Johnson & Johnson Loses Landmark Opioid Case, Pays $572M As Floodgates Open to Litigation
A judge ruled that Johnson & Johnson bears responsibility for helping to fuel the state’s opioid epidemic by aggressively marketing painkillers and, in collaboration with poppy growers in Tasmania, supplied 60 percent of the opiate ingredients that drug companies used for opioids like oxycodone.
The verdict comes in the first case to go to trial of more than 2,000 brought by state and local municipalities nationwide seeking to hold the pharmaceutical industry accountable for widespread opioid abuse.
Oklahoma Attorney General Mike Hunter filed suit in 2017, alleging several drug companies created a “public nuisance” through deceptive marketing that encouraged over-prescription and an oversupply of opioid-laced medications which created an epidemic of abuse. Hunter has said that Johnson and Johnson has acted like a “drug kingpin.”
The “public nuisance” argument that was previously used successfully to fight Big Tobacco is expected to now be used in opioid lawsuits set to go to trial in Ohio this fall.
In addition to the cases in Ohio, suits were filed last week in West Virginia accusing Johnson & Johnson, as well as Teva, of misrepresenting the risks of their opioid products.
Purdue Pharma, the company behind the painkiller OxyContin, and drug manufacturer Teva had already settled with Oklahoma. Both companies agreed to pay hundreds of millions of dollars to the state to fund addiction treatment leaving Johnson and Johnson as the sole defendant.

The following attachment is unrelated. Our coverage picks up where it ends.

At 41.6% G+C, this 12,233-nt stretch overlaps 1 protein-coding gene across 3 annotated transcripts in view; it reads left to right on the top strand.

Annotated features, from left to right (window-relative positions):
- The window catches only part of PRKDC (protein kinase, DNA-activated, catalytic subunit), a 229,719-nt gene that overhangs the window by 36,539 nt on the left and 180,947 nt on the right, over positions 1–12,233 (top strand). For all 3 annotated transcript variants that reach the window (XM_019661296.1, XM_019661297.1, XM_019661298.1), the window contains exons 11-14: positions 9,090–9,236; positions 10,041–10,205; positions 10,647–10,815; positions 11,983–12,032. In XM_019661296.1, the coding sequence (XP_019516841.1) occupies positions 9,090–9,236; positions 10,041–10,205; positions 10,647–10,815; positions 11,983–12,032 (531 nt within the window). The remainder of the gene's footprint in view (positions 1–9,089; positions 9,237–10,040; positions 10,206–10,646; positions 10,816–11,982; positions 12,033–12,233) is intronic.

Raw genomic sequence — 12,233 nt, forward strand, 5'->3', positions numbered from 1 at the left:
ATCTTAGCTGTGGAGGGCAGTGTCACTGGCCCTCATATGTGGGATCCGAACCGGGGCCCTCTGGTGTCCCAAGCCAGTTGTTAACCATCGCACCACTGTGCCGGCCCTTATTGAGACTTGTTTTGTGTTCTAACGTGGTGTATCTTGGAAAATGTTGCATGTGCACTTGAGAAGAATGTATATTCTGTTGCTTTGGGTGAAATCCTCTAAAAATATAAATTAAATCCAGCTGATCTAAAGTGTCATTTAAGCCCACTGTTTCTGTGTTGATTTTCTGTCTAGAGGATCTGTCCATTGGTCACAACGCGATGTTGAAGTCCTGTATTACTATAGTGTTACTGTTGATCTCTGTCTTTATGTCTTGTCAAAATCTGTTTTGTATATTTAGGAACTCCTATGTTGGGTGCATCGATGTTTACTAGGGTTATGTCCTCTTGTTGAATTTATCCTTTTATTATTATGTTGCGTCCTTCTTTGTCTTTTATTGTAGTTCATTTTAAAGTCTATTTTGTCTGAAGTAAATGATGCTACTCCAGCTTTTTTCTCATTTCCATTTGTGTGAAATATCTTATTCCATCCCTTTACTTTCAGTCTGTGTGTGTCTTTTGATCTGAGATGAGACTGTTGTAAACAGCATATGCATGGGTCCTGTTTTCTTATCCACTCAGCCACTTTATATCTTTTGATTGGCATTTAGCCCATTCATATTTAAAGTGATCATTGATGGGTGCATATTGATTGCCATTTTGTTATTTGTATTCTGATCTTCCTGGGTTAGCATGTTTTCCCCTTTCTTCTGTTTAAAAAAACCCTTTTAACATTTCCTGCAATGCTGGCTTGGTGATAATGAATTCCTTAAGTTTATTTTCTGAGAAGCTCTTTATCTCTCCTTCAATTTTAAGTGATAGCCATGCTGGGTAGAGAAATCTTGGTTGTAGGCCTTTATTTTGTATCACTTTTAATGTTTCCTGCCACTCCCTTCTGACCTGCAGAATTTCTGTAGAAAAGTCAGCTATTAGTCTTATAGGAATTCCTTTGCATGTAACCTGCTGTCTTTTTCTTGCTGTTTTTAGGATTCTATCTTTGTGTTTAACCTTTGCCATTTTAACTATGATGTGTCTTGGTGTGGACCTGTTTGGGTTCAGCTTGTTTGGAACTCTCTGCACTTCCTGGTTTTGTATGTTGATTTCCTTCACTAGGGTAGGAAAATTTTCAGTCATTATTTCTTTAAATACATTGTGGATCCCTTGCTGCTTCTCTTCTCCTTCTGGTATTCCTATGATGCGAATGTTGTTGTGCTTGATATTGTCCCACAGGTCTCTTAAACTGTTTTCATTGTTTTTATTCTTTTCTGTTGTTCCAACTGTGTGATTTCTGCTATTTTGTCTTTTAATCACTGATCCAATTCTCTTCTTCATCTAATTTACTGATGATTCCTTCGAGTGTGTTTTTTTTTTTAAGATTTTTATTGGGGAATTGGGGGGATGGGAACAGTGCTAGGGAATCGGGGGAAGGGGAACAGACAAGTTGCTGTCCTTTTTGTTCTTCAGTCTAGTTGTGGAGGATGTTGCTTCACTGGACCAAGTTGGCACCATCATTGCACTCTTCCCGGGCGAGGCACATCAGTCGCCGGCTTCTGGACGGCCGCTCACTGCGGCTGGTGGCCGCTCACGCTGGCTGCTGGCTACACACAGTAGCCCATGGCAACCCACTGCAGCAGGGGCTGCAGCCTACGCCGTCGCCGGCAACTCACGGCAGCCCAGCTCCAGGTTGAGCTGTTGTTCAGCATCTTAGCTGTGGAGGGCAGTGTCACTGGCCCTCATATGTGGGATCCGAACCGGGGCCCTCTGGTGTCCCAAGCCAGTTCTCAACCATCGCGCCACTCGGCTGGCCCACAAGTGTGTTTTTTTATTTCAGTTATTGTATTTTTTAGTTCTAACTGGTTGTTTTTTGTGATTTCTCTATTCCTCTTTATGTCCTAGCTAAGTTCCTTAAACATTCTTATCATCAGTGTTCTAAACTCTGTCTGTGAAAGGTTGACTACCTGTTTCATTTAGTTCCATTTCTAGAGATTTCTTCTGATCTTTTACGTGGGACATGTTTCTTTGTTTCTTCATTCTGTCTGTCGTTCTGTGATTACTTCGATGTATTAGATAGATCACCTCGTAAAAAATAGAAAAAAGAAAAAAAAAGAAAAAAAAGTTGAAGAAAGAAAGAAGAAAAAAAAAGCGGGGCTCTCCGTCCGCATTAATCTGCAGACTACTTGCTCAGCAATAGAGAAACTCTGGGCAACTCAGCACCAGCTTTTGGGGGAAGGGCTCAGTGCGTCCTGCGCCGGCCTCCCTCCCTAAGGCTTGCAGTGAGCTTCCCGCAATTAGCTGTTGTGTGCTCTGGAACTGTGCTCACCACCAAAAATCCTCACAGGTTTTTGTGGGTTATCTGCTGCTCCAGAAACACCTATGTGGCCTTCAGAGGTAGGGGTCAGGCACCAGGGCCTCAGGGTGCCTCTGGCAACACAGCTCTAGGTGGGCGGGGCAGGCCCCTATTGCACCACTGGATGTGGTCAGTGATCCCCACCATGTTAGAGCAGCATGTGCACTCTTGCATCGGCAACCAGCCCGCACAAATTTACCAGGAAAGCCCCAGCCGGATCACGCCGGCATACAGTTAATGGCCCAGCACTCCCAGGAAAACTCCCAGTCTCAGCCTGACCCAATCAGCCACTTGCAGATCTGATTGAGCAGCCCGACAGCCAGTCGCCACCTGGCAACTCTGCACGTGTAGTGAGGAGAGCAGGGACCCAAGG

Johnson and Johnson’s billion-dollar Nucynta and Duragesic drugs were pushed alongside OxyContin. Internal court documents show Janssen, part of Johnson and Johnson, targeted doctors with a track record of prescribing large amounts of OxyContin in an effort to switch them to Duragesic.
However, Johnson & Johnson’s role in opioid crisis may be worse than Purdue’s. Oklahoma has alleged that two Johnson & Johnson subsidiaries, Tasmanian Alkaloids and Noramco, “created, grew, imported and supplied to J&J and its other co-conspirators, including Purdue, the narcotic raw materials necessary to manufacture the opioid pain medications thrust upon the unsuspecting public since the 1990s.”
Wells Fargo analyst David Maris and Yale law professor Abbe Gluck spoke of the possibility of a master settlement. Maris stated that this case is no joke: The drugmakers, distributors and manufacturers involved could be liable for up to $100 billion. Gluck echoed Maris saying “that a $100B+ master settlement is in the realm of possibility and could ultimately result in company bankruptcies if they cannot meet the obligations,”